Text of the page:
Many of you may have noticed the many changes to frequent flier programs lately. Delta has completely revamped their program to be revenue-based instead of distance based, United has devalued their reward chart and added a revenue requirement, Air Canada devalued their rewards last year (twice), and American Airlines has made a number of unannounced changes to their program, including adding two new reward tiers.

The North American frequent flier market isn’t looking so good. Across the world, frequent flier programs were never that generous to begin with, and though there have not been any major international program changes as of late, I’m sure they will one day follow suit.

But that’s something to worry about in the future. For now, let’s discuss what has changed. For us budget travelers, what do these changes mean? How does this affect travel hacking, loyalty programs, and everything in between?

Here is my take:

Miles are like travel money. The more you have, the better. But just like regular money, miles lose value over time through inflation and overprinting. Essentially, the more miles the airlines “print,” the less valuable they become. A mile today doesn’t take you as far as a mile did yesterday. There are so many miles in circulation right now (there are more miles than there is money in the world) that it’s become too easy to earn and, in some ways, redeem them.

To correct this, airlines devalue their miles by increasing the amount needed for a reward ticket and placing restrictions on when you can use them. This happens every few years, and while it’s never good for the consumer, it’s to be expected. The airlines are constantly changing their award programs. Like others, I’m only really bothered when there isn’t any warning. (Once US Airways and American merge their frequent flier programs, I expect a big devaluation to occur.)

That is why it’s important to spend your miles when you have them. Miles hoarding is never a good idea because they are a depreciating asset. Use them once you have enough for the reward ticket you want because you never know when the programs are going to change. (Disclosure: I’m kind of a hoarder. I have over 250,000 American Airlines miles, though I’ve redeemed over 100,000 this year so far.)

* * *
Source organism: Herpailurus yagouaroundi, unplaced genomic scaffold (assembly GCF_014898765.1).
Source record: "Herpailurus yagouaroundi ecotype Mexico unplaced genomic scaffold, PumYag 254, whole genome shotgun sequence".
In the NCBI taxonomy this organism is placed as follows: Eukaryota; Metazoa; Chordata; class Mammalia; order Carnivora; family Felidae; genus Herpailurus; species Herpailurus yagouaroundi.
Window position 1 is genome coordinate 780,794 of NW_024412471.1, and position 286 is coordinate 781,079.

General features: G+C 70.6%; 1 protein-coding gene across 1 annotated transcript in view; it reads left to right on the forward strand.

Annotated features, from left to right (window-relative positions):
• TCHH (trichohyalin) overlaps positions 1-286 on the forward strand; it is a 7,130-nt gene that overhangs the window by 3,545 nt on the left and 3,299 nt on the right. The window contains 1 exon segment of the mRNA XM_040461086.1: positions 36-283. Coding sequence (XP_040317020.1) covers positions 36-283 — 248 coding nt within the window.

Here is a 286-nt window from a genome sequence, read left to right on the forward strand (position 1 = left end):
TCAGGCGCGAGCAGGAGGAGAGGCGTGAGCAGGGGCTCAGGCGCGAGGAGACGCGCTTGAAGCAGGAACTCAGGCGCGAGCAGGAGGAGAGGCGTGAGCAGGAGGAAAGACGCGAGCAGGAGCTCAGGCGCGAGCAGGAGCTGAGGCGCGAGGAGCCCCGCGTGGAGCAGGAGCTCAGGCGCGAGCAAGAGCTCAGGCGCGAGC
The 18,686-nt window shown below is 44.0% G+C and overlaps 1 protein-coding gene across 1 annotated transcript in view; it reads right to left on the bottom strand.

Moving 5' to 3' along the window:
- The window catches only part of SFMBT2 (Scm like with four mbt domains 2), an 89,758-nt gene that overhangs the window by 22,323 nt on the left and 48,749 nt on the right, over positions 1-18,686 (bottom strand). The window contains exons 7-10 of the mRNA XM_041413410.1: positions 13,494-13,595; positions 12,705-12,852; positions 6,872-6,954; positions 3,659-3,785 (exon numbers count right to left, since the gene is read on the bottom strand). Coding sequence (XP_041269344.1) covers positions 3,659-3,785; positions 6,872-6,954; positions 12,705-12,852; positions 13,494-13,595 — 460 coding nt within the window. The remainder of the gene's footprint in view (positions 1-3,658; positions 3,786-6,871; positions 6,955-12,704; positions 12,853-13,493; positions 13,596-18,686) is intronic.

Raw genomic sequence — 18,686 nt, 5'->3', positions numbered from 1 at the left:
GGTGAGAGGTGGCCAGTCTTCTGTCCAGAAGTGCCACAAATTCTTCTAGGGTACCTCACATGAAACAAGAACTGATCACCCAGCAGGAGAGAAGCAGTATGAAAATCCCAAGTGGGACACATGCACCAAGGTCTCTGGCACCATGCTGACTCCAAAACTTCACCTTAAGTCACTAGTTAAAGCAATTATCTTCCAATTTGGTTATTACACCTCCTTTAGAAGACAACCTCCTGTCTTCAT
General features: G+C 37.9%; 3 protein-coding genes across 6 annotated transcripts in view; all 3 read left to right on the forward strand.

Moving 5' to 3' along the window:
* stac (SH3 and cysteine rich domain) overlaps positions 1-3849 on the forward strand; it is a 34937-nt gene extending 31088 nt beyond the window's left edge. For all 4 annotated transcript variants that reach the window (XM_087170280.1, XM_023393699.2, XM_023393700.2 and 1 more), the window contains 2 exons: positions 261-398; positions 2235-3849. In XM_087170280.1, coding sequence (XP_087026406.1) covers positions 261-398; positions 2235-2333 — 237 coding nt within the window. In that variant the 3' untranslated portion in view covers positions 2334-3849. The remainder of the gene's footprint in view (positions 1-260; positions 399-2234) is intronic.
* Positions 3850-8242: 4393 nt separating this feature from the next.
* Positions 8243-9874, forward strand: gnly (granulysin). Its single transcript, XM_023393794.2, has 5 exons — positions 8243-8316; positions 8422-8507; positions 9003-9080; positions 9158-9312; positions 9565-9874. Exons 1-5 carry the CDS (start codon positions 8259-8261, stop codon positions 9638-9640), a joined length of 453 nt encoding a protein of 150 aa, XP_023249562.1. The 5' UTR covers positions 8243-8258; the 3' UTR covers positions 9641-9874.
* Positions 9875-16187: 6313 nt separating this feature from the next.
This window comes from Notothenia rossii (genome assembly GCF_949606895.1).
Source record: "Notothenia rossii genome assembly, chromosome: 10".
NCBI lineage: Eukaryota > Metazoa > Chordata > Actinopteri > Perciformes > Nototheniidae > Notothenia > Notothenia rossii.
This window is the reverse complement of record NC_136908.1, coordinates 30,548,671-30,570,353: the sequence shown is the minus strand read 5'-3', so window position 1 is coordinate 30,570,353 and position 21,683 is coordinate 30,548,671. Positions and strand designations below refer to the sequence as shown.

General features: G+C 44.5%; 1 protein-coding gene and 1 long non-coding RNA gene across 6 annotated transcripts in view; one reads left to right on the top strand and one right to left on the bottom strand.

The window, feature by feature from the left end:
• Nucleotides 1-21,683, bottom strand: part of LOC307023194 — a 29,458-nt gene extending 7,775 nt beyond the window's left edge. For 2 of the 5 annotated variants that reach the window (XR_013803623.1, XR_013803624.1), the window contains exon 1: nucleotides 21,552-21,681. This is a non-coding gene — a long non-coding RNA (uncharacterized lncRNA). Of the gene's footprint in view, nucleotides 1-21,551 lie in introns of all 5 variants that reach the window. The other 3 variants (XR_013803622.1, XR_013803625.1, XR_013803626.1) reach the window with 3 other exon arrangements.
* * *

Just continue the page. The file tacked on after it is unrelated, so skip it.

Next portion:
Luckily, recent changes don’t spell the end of travel hacking and your ability to score free trips. Airlines are going to require more miles for travel rewards and there will be less availability of seats. However, while having to use more miles sucks and devaluations will continue, as long as you can still rack up a ton of points through credit card bonuses, online shopping, fake spending, surveys, and more, these frequent flier programs still continue to work in our favor. Miles are still so easy to get that the end is not near.

For now, the game continues. It may not be as good as it once was, but it’s still one worth playing. (Note: You can also use the Chase and American Express programs that transfer to multiple travel partners — that way your points aren’t tied to one program.)

Moreover, I don’t believe these changes spell the demise of frequent flier programs. The programs have clear perks, including upgrade access, priority boarding, lounge access, and quicker check-in at the gate.

But since you receive a lot of these perks with branded airline credit cards and so many miles are being sold to banks as card sign-up bonuses, there is currently a glut of elite status members and miles.

In light of that, many of these changes are meant to reward an airline’s best customer: the travelers who pay full fare. Those are an airline’s bread and butter, not the person who flies the most. Moving to a revenue-based model serves to reward those high-spending travelers.

I’ve gotten a lot of emails from people worried about these changes. Should they stay loyal? Are miles over? What does this mean for them? The future doesn’t look bright but now is not the time to completely worry.

In light of these changes, I once again reiterate that unless you are flying enough to earn mid-tier status on an airline, I don’t think you should be loyal to one specific airline. The vast majority of branded airline credit cards offer essentially the same perks as the lowest level status: free checked bags, priority access, priority boarding, and discounts on in-flight food and beverage. Mid-tier status is when you actually start to get the good perks (upgrades and international lounge access), so unless you can reach that level, it’s not worth being loyal when you can get bottom tier benefits so many other ways.

For non-frequent fliers who may only take a handful of flights a year, go with the cheapest flight and/or travel hack to collect points to travel for free. Don’t be loyal to a specific program. It’s not worth it.

The last few months have seen major changes in frequent flier programs and there will be more to come. I think most programs are going to move to reward their high-spending customers and include a revenue component for gaining and maintaining status (though that may be waived if you have the airline’s branded credit cards).

But, while these changes aren’t great for consumers, the end is not nigh. There are still plenty of opportunities and ways to use frequent flier programs to our benefit.


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